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Abstract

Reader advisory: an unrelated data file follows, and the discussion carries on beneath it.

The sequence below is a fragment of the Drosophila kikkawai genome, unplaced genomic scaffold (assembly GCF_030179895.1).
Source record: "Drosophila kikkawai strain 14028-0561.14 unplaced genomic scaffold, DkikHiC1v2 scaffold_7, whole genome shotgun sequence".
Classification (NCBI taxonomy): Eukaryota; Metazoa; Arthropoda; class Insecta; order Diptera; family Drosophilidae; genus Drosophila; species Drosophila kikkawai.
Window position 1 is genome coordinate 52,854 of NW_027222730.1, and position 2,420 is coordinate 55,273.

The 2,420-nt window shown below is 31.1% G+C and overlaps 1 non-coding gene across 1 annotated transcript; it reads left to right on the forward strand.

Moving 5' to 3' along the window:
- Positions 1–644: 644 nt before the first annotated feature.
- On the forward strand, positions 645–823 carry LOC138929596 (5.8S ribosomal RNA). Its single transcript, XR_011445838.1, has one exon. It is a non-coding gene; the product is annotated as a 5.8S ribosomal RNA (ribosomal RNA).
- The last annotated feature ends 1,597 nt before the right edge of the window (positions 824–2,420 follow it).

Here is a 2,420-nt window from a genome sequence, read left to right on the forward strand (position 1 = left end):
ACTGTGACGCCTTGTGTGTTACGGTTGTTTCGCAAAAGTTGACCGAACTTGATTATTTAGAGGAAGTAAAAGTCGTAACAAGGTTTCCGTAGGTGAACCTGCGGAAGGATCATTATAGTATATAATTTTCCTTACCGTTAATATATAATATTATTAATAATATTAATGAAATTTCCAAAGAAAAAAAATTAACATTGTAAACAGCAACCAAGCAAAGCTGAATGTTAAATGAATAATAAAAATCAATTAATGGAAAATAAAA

When testing the null hypothesis of independence in a two-way contingency table, the likelihood ratio test statistic is approximately distributed as Chi-squared d for large sample sizes (N) but may not be for small samples. This paper presents expressions which match the mean of the statistic to Chi-squared d as far as N−1 and N−2, derives a method of estimating the expressions from observed data and evaluates them using Monte Carlo simulations. It is concluded that using appropriate dividing factors, rejection rates after matching are more accurate than for either the unadjusted likelihood ratio statistic or the Pearson approximation which is the main alternative statistic. Minimum cell frequencies necessary for high test accuracy are smaller than those commonly given in textbooks.

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